“There is a prevailing theory that we need to know much more than we do in order to feed ourselves well.
It isn’t true. Most of us already have water, a pot to put it in, and a way to light a fire. This gives us boiling water, in which we can do more good cooking than we know.”
- Tamara Adler, An Everlasting Meal: Cooking with Economy and Grace
Like a writer, an aspiring home chef may at times become “blocked.” She stares into her cupboards and fridge and thinks to herself, "I have nothing to eat! What will I do?!"
Tamara Adler addresses this moment in The Everlasting Meal. She writes, "instead of trying to figure out what to do about dinner, you put a big pot of water on the stove, light a burner under it, and only when it's on its way to getting good and hot start looking for things to put in it! In that act, you will have plopped yourself smack in the middle of cooking a meal.”
Since reading that sentence in Tamara’s book, my approach to cooking has changed. When I can't think of what to make, I put a pot of water on the stove to boil. I then look around my cupboards, freezer, and fridge for things that might go well in it. Pasta, rice, sweet potatoes, broccoli -- the list goes on of ingredients commonly on hand, that transform beautifully inside a pot of boiling water.
Boiling, while perhaps not the most glamorous cooking method, is reliable, practical, and provides workhorse-style leverage. While a few things *don’t* boil very well (e.g., meat, dairy), a tremendous number of food items turn out deliciously.
In this course, “How to Boil Water,” you will learn the three main types of moist-heat cooking -- boiling, simmering & steaming. These cooking techniques can produce a wide array of foods - from mashed sweet potatoes to soft boiled eggs.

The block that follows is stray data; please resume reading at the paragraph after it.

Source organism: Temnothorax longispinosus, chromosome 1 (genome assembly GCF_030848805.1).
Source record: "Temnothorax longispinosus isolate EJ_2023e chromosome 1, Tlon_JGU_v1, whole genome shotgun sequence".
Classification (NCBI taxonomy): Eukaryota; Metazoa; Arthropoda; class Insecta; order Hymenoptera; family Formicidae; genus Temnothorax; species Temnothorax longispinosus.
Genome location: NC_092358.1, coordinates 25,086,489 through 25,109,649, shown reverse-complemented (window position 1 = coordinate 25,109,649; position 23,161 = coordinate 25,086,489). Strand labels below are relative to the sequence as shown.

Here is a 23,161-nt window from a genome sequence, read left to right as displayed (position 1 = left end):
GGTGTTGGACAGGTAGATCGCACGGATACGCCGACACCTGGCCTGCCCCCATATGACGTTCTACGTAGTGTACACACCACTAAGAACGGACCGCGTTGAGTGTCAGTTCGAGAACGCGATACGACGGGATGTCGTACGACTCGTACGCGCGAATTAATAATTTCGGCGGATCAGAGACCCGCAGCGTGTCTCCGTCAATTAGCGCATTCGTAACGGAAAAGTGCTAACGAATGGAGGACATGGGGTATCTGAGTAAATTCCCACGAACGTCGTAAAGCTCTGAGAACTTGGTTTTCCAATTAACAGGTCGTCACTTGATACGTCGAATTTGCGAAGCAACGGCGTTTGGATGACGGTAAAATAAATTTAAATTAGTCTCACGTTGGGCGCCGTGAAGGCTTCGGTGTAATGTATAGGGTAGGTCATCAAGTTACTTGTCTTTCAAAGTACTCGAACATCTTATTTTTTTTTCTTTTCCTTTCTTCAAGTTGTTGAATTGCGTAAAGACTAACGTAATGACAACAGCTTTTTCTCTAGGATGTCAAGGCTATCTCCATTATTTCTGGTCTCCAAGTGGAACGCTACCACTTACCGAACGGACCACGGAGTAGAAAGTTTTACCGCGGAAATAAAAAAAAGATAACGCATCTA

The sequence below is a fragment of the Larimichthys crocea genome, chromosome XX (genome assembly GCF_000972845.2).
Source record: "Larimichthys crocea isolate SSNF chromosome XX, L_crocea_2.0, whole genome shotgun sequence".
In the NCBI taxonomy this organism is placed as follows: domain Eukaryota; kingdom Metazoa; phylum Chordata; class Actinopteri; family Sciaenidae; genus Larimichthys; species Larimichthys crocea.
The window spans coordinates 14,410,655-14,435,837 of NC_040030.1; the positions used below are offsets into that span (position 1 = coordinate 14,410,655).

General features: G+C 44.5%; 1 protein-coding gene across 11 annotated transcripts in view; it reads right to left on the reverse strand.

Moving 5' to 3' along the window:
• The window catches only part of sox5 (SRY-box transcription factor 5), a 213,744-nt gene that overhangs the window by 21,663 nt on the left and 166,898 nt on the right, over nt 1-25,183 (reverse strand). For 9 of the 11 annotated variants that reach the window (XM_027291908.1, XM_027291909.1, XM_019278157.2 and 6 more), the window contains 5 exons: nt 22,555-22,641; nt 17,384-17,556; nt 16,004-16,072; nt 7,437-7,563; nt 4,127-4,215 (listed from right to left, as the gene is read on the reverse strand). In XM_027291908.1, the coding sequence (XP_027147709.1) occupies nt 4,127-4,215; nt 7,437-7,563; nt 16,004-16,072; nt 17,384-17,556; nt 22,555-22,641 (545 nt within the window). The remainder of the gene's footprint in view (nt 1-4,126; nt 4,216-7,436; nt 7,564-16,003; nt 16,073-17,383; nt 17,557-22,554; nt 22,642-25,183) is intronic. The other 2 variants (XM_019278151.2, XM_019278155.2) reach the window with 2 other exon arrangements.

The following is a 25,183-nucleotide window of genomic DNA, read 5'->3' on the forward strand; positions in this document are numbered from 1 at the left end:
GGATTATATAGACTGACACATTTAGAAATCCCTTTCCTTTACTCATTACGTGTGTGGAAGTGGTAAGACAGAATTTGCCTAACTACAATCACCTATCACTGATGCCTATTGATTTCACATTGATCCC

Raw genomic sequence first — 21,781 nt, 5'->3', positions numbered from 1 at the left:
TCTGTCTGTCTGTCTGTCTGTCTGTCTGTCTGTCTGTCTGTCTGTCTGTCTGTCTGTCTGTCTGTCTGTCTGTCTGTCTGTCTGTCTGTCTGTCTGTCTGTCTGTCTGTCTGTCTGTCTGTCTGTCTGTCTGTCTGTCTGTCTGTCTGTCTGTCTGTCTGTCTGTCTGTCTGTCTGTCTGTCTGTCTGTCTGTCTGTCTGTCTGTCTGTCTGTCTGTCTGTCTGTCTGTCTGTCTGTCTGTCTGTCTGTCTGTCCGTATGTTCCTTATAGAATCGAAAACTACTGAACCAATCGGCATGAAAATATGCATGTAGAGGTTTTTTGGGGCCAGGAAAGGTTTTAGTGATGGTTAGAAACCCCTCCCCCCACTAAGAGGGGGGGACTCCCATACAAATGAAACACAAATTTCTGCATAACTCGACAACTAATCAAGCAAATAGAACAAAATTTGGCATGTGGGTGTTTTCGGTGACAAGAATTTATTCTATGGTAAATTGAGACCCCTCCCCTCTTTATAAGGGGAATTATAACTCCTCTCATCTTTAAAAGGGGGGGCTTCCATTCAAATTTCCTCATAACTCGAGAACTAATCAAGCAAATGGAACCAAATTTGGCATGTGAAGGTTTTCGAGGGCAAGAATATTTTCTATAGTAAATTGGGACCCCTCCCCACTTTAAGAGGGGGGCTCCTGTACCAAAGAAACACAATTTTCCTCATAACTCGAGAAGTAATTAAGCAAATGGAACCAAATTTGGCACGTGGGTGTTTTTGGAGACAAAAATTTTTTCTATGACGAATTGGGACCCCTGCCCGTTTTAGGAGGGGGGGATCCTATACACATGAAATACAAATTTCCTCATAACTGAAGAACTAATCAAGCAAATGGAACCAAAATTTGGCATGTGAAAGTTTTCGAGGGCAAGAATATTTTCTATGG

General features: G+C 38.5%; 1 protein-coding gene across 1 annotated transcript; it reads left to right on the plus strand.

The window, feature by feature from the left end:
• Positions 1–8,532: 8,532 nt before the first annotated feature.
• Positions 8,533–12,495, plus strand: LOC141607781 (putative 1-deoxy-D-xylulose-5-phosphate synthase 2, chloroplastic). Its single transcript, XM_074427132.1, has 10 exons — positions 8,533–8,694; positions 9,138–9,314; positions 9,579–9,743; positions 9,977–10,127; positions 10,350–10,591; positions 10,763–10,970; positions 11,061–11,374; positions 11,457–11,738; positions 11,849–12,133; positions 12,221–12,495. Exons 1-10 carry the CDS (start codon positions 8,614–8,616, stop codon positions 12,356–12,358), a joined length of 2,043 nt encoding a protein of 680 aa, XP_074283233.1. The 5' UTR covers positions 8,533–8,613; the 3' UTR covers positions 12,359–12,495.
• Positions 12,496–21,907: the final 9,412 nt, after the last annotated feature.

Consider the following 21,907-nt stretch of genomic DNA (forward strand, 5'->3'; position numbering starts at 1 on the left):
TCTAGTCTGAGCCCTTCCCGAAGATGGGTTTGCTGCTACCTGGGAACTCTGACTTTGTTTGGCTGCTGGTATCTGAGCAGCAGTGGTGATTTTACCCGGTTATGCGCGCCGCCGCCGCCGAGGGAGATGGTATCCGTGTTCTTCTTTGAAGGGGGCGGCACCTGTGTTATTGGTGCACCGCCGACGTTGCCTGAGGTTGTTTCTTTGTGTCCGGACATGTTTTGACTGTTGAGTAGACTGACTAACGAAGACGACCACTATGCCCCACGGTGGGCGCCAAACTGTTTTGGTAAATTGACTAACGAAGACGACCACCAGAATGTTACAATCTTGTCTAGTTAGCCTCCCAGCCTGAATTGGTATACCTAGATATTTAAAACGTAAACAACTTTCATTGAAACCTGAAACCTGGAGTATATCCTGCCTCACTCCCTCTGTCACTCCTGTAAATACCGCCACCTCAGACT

In terms of ingredients to get started with, you’ll need tea loose or a bag, ground coffee, kosher salt, olive oil, a head each of cauliflower & broccoli, two sweet potatoes, pasta, and some eggs.
For gear, you’ll most importantly need a large stockpot (wide enough to hold two sweet potatoes comfortably). You’ll also need a sharp knife, a slotted spoon, some tongs, a colander/strainer, a large bowl, and a tea/coffee brewer.
We all have moments where we think we can’t do something. The task at hand is too great, our knowledge too sparse, our energy (or pantry) reserves too low. In those moments what we need is something practical, reliable and easy to manage. A pot of boiling water is just that.
I hope that this course helps you feel more comfortable and confident in the kitchen. Even better, I hope it becomes like that pot of water -- something handy and useful that opens up a new world of delight in the kitchen.
Best of luck & bon appétit!
Chief Researcher, Life School
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